By Lindsay Toler
By Chad Garrison
By Allison Babka
By Lindsay Toler
By Jake Rossen
By Lindsay Toler
By Kelsey McClure
By Lindsay Toler
The way the feds see it, the media are part of the drug problem. According to Robert W. Denniston, deputy director of the National Youth Anti-Drug Media Campaign, less than 10 percent of news stories about marijuana mention negative consequences. "So we know there's a lot of misinformation out there," Denniston says.
Eager to do our part -- and to partake of the free box lunch -- Unreal joined two fellow journalists, a dozen drug-treatment providers and the anti-drug panel, which consisted of Denniston, two experts and a reformed teen toker.
"We have a lot of new scientific information," Denniston let it be known.
In 2001, emergency rooms tallied 2,311 "marijuana drug episodes" in St. Louis alone. Nine local people died -- died-- that year after smoking pot. These statistics were distributed along with other literature in a shiny folder festooned with a photo of a spanking-new pipe stuffed with schwag. Unreal discerned that the pictured pot was laced with seeds, and, more distressingly, that the statistics were unadorned with context. What was the precise nature, we wondered, of the "drug episodes" and the deaths?
Alas, there was no time for musing; it was on to the "new scientific information."
To wit: Researchers have found that marijuana targets neurological receptors that affect memory, emotional stability and cognitive skills, said Dr. Michael Spigarelli, an assistant professor of pediatrics and internal medicine at the University of Cincinnati. Pot, Spigarelli added, is addictive, it's probably a gateway drug, and kids who use it are more prone toward violence than kids who don't. Teen dope smokers don't exercise as much as they should and can end up as couch potatoes or worse. "Forgetting the condom, getting in a car accident, can lead to devastating consequences for getting high for a little while," said the doctor. Disaster aside, pot's bad: "You escape for the fifteen minutes or two hours that you are high, but in life you need to pay that time back."
Seventeen-year-old Caroline, who sat behind a placard that read simply "Teen," earned a round of applause when she said she's been clean for ten months. When she asserted she'd never used anything stronger than pot, panelist Linda Cottler, a Washington University epidemiologist, said that was probably because no other drugs were available. One of the most disturbing trends she has seen, says Cottler, are surveys that show 30 percent of high-school seniors don't see anything wrong with occasional marijuana use. Adults with attitudes born in the 1960s aren't much better, she says: "Parents just don't get it."
Jeez, the crisis is much bigger than we imagined.
There are dumb methods of birth control, and then there are dumber. Dumb is the withdrawal method; dumber is when the female participant in a heterosexual coupling says "I know my body" and allows Joe Lumber to splash around unencumbered in the canal.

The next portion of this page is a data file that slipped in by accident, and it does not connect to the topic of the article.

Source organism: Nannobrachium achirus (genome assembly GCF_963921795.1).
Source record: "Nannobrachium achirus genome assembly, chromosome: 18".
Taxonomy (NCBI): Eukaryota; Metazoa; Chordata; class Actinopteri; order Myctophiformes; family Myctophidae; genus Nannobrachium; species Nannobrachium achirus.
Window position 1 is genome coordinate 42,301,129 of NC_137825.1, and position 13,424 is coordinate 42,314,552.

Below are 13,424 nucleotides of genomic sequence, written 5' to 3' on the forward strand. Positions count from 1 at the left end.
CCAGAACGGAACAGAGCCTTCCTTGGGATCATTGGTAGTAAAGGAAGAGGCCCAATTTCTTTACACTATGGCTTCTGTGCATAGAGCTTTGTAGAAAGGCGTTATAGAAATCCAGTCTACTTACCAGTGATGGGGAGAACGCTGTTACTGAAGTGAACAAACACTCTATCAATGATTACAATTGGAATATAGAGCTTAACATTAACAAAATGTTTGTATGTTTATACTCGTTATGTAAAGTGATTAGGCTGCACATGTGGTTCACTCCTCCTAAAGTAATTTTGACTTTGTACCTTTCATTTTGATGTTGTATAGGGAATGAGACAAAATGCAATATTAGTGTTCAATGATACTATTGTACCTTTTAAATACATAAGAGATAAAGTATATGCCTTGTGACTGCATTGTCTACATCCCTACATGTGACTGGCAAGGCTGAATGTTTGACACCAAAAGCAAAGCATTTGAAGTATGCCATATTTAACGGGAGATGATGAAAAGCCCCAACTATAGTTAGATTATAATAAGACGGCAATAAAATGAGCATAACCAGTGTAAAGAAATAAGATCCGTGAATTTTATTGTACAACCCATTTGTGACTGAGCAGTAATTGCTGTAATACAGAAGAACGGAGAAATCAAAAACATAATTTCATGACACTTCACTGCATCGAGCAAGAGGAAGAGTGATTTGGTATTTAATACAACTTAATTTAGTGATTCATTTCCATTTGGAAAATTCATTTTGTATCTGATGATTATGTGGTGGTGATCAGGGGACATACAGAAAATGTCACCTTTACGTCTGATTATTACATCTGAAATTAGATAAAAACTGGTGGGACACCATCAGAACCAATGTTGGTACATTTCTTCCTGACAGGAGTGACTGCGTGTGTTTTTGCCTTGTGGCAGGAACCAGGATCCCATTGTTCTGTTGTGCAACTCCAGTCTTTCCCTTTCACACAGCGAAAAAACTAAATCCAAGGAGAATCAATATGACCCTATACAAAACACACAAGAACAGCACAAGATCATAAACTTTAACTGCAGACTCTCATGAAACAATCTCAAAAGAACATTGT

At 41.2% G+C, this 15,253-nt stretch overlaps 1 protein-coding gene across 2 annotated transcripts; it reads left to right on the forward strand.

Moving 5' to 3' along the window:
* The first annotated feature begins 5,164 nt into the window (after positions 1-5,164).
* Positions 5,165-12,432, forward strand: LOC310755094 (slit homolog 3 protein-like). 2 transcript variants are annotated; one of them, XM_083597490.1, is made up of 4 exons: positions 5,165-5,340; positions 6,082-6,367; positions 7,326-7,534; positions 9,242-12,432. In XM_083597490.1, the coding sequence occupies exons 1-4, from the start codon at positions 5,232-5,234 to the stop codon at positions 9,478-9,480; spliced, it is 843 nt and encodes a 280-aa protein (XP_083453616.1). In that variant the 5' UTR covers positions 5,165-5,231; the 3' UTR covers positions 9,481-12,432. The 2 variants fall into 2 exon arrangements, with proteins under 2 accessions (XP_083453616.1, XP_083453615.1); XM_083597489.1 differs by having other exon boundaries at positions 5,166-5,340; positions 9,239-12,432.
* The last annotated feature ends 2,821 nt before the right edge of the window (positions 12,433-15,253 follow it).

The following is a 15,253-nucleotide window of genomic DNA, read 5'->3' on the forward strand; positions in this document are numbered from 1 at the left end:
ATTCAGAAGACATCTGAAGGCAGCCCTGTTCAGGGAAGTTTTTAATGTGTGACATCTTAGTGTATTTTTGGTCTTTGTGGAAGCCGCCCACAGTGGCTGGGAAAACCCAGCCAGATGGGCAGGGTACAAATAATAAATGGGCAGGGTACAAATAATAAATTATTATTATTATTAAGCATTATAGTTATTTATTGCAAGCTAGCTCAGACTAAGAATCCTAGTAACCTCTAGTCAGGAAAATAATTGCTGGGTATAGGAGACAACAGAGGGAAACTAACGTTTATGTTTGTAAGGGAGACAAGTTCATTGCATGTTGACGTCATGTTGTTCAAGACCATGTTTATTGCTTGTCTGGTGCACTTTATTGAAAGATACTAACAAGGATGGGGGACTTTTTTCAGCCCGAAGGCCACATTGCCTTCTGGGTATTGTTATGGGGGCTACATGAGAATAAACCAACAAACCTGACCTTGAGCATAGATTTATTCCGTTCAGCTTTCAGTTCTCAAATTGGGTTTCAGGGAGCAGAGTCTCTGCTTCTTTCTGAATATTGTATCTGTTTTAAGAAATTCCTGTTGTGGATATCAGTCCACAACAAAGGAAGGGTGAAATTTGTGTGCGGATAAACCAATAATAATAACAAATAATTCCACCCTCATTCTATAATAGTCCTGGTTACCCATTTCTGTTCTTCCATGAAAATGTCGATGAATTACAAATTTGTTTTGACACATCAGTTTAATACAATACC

Trishelle Cannetella, star of The Real World Las Vegas, is all too familiar with the latter method -- to the point where she and co-star Steven weathered an on-air pregnancy scare in the most salacious season-long rendering of the 12-year-old MTV series to date. Prior to her pregnancy scare, the Louisiana-bred Cannetella also played girl-on-girl kissy-face with cutie-pie castmate Brynn, who's now engaged and living in Portland, Oregon. But Trishelle's not spoken for, and this Saturday, June 21, at Union Station's Have a Nice Day Café, she and Vegas roommate Arissa Hill will allow St. Louis' most eligible bachelors -- that means you, fellas -- to compete for their affections.
Based on Unreal's recent phone conversation with a partied-out Cannetella, clubbing and a trip to the East Side might be on the evening's agenda for the lucky gents who win a date:
Unreal:You sound tired. How come?
Trishelle Cannetella:Because we go to the clubs until three in the morning. We only get, like, two hours of sleep per night.
You guys lived at the The Palms and your job was to plan parties. With that in mind, wasVegas the most unrealisticReal World to date?
I've never gotten asked that question. I think it was more unrealistic only because we lived in a casino. All of the Real Worlds are equally unrealistic. It's not real if you don't pay rent. But our actions were real.
St. Louis bachelors will be asked to "show off their physiques" as they compete for a date with you. What is the most attractive/important part of the male anatomy?
I would say the butt. I like a nice butt.
In light of the hot tub chicanery in Vegas, why is Arissa your touring partner and not Brynn? Wouldn't that draw a bigger crowd?
Brynn's pregnant. She's engaged. I get along better with Arissa than Brynn anyway.
Do you still keep in contact with Steven or Frank?
Omigod, they're two of my best friends. Steven lives three streets away from me, Frank lives ten minutes away [in Los Angeles].